Rohini Sandeep Shirke runs a small bee-keeping unit in Adulpeth village in Satara, Maharashtra. When she began her small business in 2014, she sold the honey to her neighbours, friends and relatives. “I used to sell 25 to 50 bottle of honey a year,” she says. All that changed in 2016, when she was introduced to the Tata Trusts’ Internet Saathi Programme (ISP).
The Trusts launched this digital awareness programme in 2015, in collaboration with Google India, to address the huge online gender gap in rural India. Women were trained to use the internet and equipped with data-enabled devices and the ‘saathis’, as they are called, went on to work as trainers to help other women in their villages begin their digital journey.
Heralding a new era
Rohini had never even touched a smart phone until she began her training as an Internet Saathi. Since then, however, she has been actively using the internet to grow her business by leaps and bounds. Rohini was able to learn about the best practices in beekeeping and honey collection online. She has created an email id and a WhatsApp account so she could promote her product and sell it online; now, she is busy creating a website to boost her business further. “I sold 500kg of honey this year,” she says, smiling.
As a ‘saathi’, Rohini travels to neighbouring villages to train other women in internet usage. She feels they lack awareness and knowledge to make the right choices, and believes that the internet will fill the gap. These trips have also helped Rohini to engage with people, convince them about the quality of her product, and create a strong network.
That is not all – Rohini has learnt the ropes of net banking; she promotes its use among the other women as well. She has also helped other women expand their small business such as poultry using the internet. Women engaged in stitching or offering beautician services are now seeking her help to grow their businesses.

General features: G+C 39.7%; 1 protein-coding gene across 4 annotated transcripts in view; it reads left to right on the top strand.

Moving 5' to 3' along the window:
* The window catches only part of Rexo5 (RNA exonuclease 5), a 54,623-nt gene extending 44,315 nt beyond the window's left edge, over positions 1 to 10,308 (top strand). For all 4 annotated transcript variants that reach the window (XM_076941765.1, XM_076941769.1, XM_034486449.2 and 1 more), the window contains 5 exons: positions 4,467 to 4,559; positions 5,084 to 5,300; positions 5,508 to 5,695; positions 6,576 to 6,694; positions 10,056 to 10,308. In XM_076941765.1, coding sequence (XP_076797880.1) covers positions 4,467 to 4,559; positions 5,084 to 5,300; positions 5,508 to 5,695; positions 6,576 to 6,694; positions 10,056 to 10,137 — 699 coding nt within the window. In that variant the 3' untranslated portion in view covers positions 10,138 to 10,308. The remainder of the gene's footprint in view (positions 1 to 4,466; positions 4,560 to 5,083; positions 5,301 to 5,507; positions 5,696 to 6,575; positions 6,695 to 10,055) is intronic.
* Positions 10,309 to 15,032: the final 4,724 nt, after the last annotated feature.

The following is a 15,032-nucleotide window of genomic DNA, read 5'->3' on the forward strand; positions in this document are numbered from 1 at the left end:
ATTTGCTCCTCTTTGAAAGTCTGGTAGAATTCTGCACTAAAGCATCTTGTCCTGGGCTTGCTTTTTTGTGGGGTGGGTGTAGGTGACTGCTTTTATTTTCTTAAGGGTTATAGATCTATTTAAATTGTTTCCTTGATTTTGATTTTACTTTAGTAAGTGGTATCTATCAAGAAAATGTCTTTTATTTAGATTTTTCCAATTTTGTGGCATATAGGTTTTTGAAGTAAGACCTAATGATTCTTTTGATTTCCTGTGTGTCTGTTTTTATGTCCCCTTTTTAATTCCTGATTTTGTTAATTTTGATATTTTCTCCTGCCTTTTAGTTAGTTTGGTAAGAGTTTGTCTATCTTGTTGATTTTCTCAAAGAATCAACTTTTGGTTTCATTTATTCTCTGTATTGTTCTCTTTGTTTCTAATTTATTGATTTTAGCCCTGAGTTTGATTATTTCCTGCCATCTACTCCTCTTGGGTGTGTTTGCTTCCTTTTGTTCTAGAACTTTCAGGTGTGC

Agent for change
Her training as an Internet Saathi has changed Rohini in other ways – she is now associated with around 10 self-help groups in her village and manages the account books for all of them. She also works as an entrepreneur under the Trusts’ supported programme implemented by Dharma Life, which promotes social impact products and services in her village. She has already sold four water purifiers, six solar lights and has taken orders for induction cooktops. Not only that, she’s creating awareness of clean energy and indoor pollution in her village. “When I went to the villages nearby, I realised just how remained to be done in terms of development in my village,” she says.
Rohini is very popular in her village and in the neighbouring areas, and the women nominated her to contest the village elections for the post of sarpanch. Unfortunately, she lost, but Rohini is undaunted. “I wanted to be the sarpanch so I could do something good for the women in my village,” she says. “I intend to pursue it again next year.” Rohini is committed to bring change to her village, especially for the women who are at the bottom of the pyramid.
The Trusts’ plan is to help Rohini – and other women like her – bring about that change. As ISP expanded to cover 13.5 million women in 130,000 villages in 13 states, grassroots empowerment took on new meaning. The women’s enterprising natures and their passion for positive change has just taken off on a digital journey that will empower them to be agents of change in their communities. And the Trusts are there to support them.